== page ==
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I'm trying to write a very simple bash function that uses a one-line node script to read the value of a key from a JSON file. Here's the current contents of utils.bash:

#!/bin/bash

project_name() {
    echo $(node -e "require('../package.json').name;")
}

Yes, I know there are tools around that allow me to access JSON data more directly, but all of the dev team already has node, so it's an existing dependency rather than a new one.

I've made the file executable, but when I source scripts/utils.bash and then attempt to reference the function (from the command line) as so:

PROJECT_NAME=project_name

the output is simply the line I typed. When I try to execute simply project_name, I get a node error:

Error: Cannot find module '../package.json'

The utils.bash script is in the project's scripts folder, and the package.json file is in the parent folder. I'm executing this from the parent folder (although I'd prefer it not matter). I've tried importing './package.json', but that also gives me an error.

The end result I want is to be able to reference the value of the name key in project.json through multiple bash scripts.

How can I do this?

1 Answer 1

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Well, the problem with PROJECT_NAME=project_name is it should be PROJECT_NAME="$(project_name)". The quotes in that case are not necessary as it's in an assignment to a scalar variable, but are a good habit to get into as in many other contexts (including your echo $(...)), omitting quotes implies splitting the result on $IFS characters and perform globbing on the resulting words which you do not want here.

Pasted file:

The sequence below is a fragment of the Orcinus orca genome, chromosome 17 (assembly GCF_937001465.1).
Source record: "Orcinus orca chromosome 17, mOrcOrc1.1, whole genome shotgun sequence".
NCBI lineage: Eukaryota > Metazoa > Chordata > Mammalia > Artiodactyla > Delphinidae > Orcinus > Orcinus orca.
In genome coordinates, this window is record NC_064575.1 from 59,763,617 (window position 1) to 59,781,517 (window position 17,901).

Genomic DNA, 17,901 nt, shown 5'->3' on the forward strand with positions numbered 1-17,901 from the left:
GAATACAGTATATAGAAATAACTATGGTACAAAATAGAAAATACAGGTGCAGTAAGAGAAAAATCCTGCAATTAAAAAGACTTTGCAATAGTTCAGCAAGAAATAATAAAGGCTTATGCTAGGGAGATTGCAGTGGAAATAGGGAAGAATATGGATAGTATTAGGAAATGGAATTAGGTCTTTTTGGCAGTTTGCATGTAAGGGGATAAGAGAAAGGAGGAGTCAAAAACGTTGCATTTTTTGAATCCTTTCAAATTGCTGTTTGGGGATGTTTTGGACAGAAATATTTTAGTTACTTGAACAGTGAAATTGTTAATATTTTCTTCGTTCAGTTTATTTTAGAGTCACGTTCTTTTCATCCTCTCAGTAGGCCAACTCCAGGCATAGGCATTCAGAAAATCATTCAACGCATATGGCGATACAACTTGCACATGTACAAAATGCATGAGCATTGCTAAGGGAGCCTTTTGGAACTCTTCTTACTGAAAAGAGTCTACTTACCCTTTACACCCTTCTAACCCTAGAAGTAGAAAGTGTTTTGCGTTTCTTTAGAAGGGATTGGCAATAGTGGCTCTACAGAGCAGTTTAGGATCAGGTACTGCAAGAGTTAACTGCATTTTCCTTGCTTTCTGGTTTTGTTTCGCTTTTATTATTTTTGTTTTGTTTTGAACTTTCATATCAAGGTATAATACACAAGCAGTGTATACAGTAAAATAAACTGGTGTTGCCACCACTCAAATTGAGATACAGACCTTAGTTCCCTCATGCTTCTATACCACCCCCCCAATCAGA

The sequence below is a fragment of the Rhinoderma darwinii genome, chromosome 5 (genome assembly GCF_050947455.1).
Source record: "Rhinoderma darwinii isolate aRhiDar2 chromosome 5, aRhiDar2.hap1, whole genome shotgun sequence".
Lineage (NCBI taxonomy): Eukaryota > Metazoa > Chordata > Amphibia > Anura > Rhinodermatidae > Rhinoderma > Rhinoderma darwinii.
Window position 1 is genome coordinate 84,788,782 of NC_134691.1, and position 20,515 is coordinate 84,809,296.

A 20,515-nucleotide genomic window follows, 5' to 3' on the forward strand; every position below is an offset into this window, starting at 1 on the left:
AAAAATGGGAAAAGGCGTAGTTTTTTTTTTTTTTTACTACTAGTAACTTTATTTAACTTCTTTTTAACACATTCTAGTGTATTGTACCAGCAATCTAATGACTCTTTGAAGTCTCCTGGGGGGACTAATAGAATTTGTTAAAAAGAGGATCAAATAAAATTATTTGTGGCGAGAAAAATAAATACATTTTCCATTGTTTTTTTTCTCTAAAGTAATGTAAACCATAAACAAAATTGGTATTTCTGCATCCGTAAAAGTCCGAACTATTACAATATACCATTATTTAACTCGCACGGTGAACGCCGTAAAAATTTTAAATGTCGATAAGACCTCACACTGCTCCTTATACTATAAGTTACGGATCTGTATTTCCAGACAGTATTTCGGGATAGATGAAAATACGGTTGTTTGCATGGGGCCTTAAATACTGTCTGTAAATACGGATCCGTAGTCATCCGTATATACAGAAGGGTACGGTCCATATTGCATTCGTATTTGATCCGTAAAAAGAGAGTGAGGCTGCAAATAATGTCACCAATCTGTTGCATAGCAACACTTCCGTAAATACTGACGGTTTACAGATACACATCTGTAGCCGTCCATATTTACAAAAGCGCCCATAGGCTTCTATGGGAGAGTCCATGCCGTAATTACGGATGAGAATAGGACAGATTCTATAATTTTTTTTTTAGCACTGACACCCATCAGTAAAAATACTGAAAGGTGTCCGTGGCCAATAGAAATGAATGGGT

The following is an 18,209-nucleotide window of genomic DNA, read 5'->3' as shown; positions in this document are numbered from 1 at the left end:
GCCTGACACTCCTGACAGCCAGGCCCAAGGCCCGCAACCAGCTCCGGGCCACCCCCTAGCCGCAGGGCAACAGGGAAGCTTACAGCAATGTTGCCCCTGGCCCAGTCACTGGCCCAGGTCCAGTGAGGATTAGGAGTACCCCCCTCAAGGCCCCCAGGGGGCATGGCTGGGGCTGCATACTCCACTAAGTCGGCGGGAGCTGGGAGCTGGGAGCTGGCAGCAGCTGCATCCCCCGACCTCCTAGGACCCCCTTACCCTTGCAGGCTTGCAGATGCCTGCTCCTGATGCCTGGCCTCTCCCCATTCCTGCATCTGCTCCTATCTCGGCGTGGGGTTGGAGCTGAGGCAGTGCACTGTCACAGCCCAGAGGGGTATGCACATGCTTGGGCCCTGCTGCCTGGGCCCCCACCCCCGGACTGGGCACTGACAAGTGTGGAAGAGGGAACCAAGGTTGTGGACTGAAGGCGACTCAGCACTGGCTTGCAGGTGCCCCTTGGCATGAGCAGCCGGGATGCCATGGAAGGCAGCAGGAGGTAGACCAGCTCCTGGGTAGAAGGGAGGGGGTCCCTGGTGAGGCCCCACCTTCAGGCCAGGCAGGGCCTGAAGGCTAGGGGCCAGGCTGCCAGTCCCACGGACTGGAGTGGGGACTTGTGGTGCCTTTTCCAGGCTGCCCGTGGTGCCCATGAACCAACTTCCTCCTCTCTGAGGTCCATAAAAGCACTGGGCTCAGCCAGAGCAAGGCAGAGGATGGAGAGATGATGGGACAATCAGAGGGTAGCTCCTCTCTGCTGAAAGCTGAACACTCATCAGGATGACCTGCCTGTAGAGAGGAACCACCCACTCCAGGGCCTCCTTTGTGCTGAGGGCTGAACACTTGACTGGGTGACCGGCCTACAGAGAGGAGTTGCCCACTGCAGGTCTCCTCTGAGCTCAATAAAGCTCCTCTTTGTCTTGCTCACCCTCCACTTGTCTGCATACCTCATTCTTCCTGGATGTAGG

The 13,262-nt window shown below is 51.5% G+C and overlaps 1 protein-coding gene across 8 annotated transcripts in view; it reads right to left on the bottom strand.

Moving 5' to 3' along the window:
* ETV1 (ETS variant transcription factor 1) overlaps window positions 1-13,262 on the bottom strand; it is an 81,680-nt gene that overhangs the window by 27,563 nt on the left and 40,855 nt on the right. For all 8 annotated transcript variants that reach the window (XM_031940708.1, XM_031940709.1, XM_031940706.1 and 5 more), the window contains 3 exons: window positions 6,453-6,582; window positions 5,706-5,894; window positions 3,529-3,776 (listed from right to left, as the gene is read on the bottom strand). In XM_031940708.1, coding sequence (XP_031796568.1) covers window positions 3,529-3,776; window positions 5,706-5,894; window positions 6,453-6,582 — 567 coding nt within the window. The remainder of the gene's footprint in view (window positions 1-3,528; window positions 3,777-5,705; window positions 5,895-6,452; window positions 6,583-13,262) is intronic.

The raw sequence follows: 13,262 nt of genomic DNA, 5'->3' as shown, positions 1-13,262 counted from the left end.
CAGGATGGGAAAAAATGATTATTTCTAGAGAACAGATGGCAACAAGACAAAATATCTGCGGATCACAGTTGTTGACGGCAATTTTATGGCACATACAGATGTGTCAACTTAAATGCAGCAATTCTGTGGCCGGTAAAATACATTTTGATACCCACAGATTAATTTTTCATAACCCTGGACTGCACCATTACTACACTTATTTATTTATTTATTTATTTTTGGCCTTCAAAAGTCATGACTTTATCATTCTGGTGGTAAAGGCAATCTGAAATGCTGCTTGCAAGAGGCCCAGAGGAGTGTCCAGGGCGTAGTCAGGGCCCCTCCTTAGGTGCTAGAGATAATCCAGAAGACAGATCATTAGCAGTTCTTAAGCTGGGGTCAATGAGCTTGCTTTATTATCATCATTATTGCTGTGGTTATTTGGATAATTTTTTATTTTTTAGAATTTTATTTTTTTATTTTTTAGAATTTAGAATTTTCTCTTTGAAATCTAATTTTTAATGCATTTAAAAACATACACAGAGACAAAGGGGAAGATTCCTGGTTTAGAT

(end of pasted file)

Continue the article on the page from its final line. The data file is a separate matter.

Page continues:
The function has the same working directory as where it's run from, and you said you ran it in the parent of scripts. So the function is looking for ./../package.json not ./scripts/../package.json.

So you'll likely want to use ./package.json (not package.json as when the path has no /, node looks in a default search path instead of the current working directory) and figure out why it's giving you an error.

You'll also need node to output that value with console.log(), and remove that echo with $(...) which makes no sense (especially with that $(...) unquoted as seen above). So:

package_name() {
  node -e "console.log(require('./package.json').name)"
}
PACKAGE_NAME="$(package_name)" || handle error from node if any
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  • Just to clarify for anyone else who might be wondering, the echo in the script needs to be echo $(node -e "console.log(require('./package.json').name);").
    – Chuck
    Commented Oct 28, 2023 at 21:44
  • That echo isn't needed at all: shellcheck.net/wiki/SC2005 Commented Oct 29, 2023 at 1:28

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